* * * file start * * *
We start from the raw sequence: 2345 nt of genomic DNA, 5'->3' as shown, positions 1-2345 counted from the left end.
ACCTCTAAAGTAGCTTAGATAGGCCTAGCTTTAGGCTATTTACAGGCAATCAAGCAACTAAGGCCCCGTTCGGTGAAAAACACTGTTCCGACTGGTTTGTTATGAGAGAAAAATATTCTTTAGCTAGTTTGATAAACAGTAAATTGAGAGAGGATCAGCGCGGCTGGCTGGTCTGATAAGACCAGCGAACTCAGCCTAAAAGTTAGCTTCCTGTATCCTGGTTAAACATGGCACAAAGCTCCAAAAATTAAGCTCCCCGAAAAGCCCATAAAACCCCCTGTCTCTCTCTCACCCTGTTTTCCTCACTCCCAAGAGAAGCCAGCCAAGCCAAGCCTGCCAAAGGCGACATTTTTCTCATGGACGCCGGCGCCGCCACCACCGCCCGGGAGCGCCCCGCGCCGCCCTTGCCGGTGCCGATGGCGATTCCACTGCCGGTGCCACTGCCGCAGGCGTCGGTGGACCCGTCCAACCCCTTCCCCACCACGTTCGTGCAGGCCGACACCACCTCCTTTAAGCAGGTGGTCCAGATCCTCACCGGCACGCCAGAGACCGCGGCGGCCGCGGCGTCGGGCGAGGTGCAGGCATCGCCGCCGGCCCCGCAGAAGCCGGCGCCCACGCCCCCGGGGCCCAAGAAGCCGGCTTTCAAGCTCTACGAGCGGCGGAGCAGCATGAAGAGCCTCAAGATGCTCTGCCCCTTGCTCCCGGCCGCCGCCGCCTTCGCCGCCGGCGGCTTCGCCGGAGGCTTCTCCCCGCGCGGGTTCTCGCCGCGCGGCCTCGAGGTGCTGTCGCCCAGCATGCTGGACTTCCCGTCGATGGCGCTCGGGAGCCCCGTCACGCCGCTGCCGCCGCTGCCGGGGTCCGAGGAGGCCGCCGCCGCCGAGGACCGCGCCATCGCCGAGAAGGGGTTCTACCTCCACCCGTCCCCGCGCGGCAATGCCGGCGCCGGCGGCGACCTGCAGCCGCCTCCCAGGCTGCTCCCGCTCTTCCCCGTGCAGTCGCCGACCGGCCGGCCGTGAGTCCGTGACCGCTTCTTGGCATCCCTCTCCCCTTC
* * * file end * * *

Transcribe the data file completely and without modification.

We start from the raw sequence: 2345 nt of genomic DNA, 5'->3' as shown, positions 1-2345 counted from the left end.
ACCTCTAAAGTAGCTTAGATAGGCCTAGCTTTAGGCTATTTACAGGCAATCAAGCAACTAAGGCCCCGTTCGGTGAAAAACACTGTTCCGACTGGTTTGTTATGAGAGAAAAATATTCTTTAGCTAGTTTGATAAACAGTAAATTGAGAGAGGATCAGCGCGGCTGGCTGGTCTGATAAGACCAGCGAACTCAGCCTAAAAGTTAGCTTCCTGTATCCTGGTTAAACATGGCACAAAGCTCCAAAAATTAAGCTCCCCGAAAAGCCCATAAAACCCCCTGTCTCTCTCTCACCCTGTTTTCCTCACTCCCAAGAGAAGCCAGCCAAGCCAAGCCTGCCAAAGGCGACATTTTTCTCATGGACGCCGGCGCCGCCACCACCGCCCGGGAGCGCCCCGCGCCGCCCTTGCCGGTGCCGATGGCGATTCCACTGCCGGTGCCACTGCCGCAGGCGTCGGTGGACCCGTCCAACCCCTTCCCCACCACGTTCGTGCAGGCCGACACCACCTCCTTTAAGCAGGTGGTCCAGATCCTCACCGGCACGCCAGAGACCGCGGCGGCCGCGGCGTCGGGCGAGGTGCAGGCATCGCCGCCGGCCCCGCAGAAGCCGGCGCCCACGCCCCCGGGGCCCAAGAAGCCGGCTTTCAAGCTCTACGAGCGGCGGAGCAGCATGAAGAGCCTCAAGATGCTCTGCCCCTTGCTCCCGGCCGCCGCCGCCTTCGCCGCCGGCGGCTTCGCCGGAGGCTTCTCCCCGCGCGGGTTCTCGCCGCGCGGCCTCGAGGTGCTGTCGCCCAGCATGCTGGACTTCCCGTCGATGGCGCTCGGGAGCCCCGTCACGCCGCTGCCGCCGCTGCCGGGGTCCGAGGAGGCCGCCGCCGCCGAGGACCGCGCCATCGCCGAGAAGGGGTTCTACCTCCACCCGTCCCCGCGCGGCAATGCCGGCGCCGGCGGCGACCTGCAGCCGCCTCCCAGGCTGCTCCCGCTCTTCCCCGTGCAGTCGCCGACCGGCCGGCCGTGAGTCCGTGACCGCTTCTTGGCATCCCTCTCCCCTTC